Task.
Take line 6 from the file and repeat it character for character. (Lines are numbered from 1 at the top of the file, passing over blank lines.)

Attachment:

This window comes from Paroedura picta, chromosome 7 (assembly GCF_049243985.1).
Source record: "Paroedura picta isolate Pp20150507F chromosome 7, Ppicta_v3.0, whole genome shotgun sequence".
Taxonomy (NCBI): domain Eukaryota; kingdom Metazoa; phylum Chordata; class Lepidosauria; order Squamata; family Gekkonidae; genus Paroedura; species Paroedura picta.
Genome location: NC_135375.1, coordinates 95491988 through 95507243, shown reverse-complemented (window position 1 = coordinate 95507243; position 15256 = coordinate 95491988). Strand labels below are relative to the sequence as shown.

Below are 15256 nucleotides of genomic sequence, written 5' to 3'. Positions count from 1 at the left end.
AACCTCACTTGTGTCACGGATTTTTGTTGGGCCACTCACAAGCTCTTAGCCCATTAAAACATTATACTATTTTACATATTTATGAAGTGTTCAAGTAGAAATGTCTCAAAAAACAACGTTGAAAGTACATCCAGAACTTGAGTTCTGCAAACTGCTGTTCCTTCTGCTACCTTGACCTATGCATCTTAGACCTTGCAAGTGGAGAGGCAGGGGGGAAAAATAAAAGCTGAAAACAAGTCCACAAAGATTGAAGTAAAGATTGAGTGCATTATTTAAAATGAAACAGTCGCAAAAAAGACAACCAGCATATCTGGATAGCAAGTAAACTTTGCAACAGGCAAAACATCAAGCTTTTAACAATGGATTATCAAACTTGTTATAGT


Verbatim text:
AACCTCACTTGTGTCACGGATTTTTGTTGGGCCACTCACAAGCTCTTAGCCCATTAAAACATTATACTATTTTACATATTTATGAAGTGTTCAAGTAGAAATGTCTCAAAAAACAACGTTGAAAGTACATCCAGAACTTGAGTTCTGCAAACTGCTGTTCCTTCTGCTACCTTGACCTATGCATCTTAGACCTTGCAAGTGGAGAGGCAGGGGGGAAAAATAAAAGCTGAAAACAAGTCCACAAAGATTGAAGTAAAGATTGAGTGCATTATTTAAAATGAAACAGTCGCAAAAAAGACAACCAGCATATCTGGATAGCAAGTAAACTTTGCAACAGGCAAAACATCAAGCTTTTAACAATGGATTATCAAACTTGTTATAGT